Conversation is the central spiritual exercise in philosophical and theological reflection on language and love. Groundbreaking in its interdisciplinary approach, Conversation, Friendship and Transformation invites readers to an exploration of theological reflection on conversation and friendship as transformative ways of knowing self, others and God. Contemporary contributions in the areas of rhetorical theory, friendship studies, and gender collaboration provide a fruitful lens through which conversation as discourse may be understood as a pathway for theological inquiry. Augustine’s De doctrina christiana and Confessions manifest a foundational example of reflection on the nature of language and love in the context of basic questions of Christianity and culture. Two texts from the medieval tradition are brought forth to confirm and develop Augustine’s contributions. The Letters of Heloise and Abelard have received substantial scholarly attention from the work of medievalists, historians and literary critics, but require more intentional theological reflection about the relation between the truths of the Christian faith and the collaborative participation of men and women. Thomas Aquinas’ discussion of oratio in the Summa Theologiae is presented for the first time as a pivotal treatise in this profoundly influential text in the history of Western thought.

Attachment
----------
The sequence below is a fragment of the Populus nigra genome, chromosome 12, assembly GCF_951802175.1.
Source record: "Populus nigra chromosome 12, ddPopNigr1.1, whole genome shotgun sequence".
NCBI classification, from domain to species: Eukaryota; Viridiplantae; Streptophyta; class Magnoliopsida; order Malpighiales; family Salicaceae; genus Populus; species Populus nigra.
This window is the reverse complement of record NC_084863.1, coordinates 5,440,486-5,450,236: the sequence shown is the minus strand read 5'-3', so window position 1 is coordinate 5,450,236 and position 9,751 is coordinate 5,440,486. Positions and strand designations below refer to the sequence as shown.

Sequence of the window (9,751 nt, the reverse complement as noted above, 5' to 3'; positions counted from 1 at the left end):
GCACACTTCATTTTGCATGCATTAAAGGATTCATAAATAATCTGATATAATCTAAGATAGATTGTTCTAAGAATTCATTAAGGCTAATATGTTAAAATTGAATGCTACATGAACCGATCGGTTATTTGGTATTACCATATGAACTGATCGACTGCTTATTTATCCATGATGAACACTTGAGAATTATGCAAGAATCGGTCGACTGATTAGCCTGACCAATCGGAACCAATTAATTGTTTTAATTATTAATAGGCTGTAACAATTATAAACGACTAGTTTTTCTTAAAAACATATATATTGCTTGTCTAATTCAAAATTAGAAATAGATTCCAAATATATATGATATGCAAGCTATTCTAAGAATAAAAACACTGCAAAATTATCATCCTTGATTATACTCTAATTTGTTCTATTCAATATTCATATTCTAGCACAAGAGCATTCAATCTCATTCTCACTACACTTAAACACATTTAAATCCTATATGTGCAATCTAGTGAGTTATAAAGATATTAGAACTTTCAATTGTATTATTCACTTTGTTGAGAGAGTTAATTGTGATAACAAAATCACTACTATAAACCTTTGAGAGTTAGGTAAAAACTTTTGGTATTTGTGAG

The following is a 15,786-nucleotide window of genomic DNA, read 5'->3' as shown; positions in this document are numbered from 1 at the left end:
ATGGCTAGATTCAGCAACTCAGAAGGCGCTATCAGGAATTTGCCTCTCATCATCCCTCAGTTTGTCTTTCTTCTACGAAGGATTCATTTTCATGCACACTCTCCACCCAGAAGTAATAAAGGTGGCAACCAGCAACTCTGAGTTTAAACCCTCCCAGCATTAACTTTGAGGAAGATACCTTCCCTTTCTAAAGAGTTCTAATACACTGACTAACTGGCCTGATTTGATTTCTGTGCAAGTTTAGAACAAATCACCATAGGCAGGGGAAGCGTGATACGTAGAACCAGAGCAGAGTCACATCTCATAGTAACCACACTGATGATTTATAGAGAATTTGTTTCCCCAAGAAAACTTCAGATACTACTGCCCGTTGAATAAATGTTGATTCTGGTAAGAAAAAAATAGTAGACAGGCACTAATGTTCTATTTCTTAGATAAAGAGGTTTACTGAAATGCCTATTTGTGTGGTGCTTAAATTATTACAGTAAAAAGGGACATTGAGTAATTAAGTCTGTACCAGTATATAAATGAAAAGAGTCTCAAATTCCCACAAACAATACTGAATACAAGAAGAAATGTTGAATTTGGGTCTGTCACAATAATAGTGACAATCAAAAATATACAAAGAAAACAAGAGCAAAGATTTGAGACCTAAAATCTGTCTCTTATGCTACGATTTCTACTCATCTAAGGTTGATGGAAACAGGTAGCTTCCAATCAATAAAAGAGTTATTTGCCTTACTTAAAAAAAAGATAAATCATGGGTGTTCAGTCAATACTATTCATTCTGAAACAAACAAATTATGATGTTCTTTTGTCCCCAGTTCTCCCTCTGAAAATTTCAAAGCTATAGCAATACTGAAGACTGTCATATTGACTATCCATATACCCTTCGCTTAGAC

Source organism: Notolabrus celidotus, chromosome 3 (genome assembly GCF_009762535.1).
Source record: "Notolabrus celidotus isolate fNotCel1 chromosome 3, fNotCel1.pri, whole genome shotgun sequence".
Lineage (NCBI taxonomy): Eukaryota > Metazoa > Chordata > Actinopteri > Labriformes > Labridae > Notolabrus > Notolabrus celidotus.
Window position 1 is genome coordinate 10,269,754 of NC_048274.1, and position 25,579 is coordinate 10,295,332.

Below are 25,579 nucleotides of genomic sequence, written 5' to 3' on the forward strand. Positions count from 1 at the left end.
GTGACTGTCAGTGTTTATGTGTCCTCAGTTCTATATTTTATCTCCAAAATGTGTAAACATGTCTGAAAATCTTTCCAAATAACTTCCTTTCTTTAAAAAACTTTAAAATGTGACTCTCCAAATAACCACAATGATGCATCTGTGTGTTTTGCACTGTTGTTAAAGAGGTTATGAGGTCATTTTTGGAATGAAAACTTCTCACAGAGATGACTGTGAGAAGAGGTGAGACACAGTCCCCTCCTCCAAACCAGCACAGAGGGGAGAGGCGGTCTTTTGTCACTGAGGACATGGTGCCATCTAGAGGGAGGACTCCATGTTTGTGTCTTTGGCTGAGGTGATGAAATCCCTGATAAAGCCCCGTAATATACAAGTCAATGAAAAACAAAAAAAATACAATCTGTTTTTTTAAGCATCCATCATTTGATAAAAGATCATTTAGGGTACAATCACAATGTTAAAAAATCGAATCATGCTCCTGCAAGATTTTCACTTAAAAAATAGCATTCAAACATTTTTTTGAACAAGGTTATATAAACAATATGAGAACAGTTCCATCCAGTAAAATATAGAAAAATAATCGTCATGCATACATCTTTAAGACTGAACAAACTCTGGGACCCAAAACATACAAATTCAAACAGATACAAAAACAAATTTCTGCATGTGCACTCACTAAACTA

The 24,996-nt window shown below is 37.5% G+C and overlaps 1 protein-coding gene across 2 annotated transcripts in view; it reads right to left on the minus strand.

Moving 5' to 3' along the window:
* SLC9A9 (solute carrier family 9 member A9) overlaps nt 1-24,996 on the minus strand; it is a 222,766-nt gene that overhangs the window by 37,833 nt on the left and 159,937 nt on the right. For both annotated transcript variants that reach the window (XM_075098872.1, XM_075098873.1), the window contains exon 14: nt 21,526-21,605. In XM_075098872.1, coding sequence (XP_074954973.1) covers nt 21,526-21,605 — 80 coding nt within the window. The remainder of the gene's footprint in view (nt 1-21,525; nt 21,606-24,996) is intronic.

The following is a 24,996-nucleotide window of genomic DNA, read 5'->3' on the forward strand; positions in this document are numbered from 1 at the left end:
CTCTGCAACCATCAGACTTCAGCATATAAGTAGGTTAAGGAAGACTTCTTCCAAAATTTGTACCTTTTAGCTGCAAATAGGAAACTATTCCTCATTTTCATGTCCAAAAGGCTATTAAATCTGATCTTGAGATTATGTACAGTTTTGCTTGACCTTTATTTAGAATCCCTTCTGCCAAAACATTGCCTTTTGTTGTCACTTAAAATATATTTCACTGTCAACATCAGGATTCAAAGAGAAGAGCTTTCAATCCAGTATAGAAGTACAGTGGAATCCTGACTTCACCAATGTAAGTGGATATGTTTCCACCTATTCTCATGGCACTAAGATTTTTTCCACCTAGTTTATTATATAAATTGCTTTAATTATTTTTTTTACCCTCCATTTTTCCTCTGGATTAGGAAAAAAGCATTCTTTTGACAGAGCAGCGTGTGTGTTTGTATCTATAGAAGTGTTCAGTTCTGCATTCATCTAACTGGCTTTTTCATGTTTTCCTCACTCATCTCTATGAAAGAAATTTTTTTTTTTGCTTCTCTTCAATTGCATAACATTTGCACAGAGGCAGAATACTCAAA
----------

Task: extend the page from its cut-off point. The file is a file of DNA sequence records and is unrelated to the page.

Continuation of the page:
Table of Contents
Introduction by David Burrell, C.S.C.
1 Exercises in Conversation: Revisioning and Retrieval
2 Contemporary Invitations to a Theology of Discourse
3 Augustine’s Semiotics of Creation and Revelation as Primary Spiritual Exercises
4 Exercises in Memory and Conversion in the Epistolary Discourse of Heloise and Abelard
5 Towards a Theology of Discourse in the Summa Theologiae of Thomas Aquinas
Jennifer Constantine Jackson holds a Th.D. in systematic theology from Regis College and the University of Toronto. She is currently chairperson of the Theology and Religious Studies Department at Rosemont College and serves on the internal board of Rosemont’s Institute for Ethical Leadership and Social Responsibility. Publications include ‘Sapienter amare poterimus: On Rhetoric and Friendship in the Letters of Heloise and Abelard’ in Friendship in the Middle Ages and Early Modern Age: Explorations of a Fundamental Ethical Discourse (2011). Her research areas are: Aquinas studies, rhetorical theology, and theological anthropology.